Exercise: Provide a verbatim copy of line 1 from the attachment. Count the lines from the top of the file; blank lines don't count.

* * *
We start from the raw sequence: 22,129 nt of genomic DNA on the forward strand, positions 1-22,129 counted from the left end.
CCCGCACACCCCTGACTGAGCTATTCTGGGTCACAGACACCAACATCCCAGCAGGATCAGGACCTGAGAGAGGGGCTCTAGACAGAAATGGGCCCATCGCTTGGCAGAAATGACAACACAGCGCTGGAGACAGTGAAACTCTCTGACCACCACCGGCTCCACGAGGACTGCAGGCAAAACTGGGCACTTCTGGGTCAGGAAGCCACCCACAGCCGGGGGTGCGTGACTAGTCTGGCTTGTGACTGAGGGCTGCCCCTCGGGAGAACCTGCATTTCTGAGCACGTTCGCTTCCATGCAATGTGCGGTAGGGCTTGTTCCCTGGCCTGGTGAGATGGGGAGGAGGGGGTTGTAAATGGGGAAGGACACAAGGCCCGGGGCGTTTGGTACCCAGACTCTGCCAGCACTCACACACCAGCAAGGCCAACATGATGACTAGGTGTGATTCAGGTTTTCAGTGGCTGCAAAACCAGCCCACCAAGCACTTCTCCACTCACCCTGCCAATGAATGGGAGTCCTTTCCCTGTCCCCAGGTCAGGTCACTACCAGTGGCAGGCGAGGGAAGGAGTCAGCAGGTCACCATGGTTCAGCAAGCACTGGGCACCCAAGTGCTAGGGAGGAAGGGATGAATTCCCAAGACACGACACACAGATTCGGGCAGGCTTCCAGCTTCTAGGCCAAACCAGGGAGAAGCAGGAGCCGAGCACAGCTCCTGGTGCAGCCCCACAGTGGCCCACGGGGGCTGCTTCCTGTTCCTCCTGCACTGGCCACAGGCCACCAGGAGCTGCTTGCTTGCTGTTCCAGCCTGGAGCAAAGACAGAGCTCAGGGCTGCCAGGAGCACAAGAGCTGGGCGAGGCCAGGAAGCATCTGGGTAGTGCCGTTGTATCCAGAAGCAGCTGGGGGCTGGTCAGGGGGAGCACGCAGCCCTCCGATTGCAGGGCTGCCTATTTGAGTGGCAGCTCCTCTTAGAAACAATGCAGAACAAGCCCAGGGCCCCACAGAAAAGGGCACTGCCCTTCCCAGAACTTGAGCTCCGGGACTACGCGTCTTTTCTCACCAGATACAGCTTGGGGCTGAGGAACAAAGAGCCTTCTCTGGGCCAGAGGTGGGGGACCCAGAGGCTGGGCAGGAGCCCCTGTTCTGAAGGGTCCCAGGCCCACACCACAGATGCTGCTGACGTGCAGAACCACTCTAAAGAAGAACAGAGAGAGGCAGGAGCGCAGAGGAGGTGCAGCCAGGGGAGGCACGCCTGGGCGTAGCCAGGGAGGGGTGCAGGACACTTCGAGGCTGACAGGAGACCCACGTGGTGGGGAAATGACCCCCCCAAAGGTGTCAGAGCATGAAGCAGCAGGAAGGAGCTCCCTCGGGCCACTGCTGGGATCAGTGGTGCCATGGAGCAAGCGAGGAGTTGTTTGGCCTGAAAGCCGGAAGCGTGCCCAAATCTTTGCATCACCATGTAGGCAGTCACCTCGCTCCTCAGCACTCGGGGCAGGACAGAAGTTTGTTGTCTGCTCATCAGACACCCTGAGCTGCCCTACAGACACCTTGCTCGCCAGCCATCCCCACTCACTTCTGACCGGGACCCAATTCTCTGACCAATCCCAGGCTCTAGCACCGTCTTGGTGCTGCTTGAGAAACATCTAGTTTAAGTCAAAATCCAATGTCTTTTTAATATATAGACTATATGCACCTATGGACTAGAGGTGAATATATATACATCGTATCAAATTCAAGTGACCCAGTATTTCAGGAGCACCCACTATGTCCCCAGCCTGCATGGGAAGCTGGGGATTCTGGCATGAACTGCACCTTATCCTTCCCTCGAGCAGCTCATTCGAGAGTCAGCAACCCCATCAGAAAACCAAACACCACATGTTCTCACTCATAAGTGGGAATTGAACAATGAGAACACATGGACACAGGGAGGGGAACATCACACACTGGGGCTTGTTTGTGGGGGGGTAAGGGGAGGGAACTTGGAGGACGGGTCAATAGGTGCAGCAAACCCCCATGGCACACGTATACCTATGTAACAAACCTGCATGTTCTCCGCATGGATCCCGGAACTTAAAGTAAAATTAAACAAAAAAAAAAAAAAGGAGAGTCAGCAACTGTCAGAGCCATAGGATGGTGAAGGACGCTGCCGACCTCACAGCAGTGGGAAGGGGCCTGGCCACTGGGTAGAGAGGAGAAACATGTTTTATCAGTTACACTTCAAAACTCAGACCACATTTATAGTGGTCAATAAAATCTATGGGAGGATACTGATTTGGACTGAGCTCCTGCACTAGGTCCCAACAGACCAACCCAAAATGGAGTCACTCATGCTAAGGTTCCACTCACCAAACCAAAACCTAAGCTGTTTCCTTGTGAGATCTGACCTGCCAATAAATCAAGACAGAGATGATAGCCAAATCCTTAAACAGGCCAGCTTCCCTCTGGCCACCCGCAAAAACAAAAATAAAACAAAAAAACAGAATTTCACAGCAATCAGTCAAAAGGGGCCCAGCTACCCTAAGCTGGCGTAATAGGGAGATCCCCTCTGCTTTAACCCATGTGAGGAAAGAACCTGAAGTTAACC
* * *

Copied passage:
We start from the raw sequence: 22,129 nt of genomic DNA on the forward strand, positions 1-22,129 counted from the left end.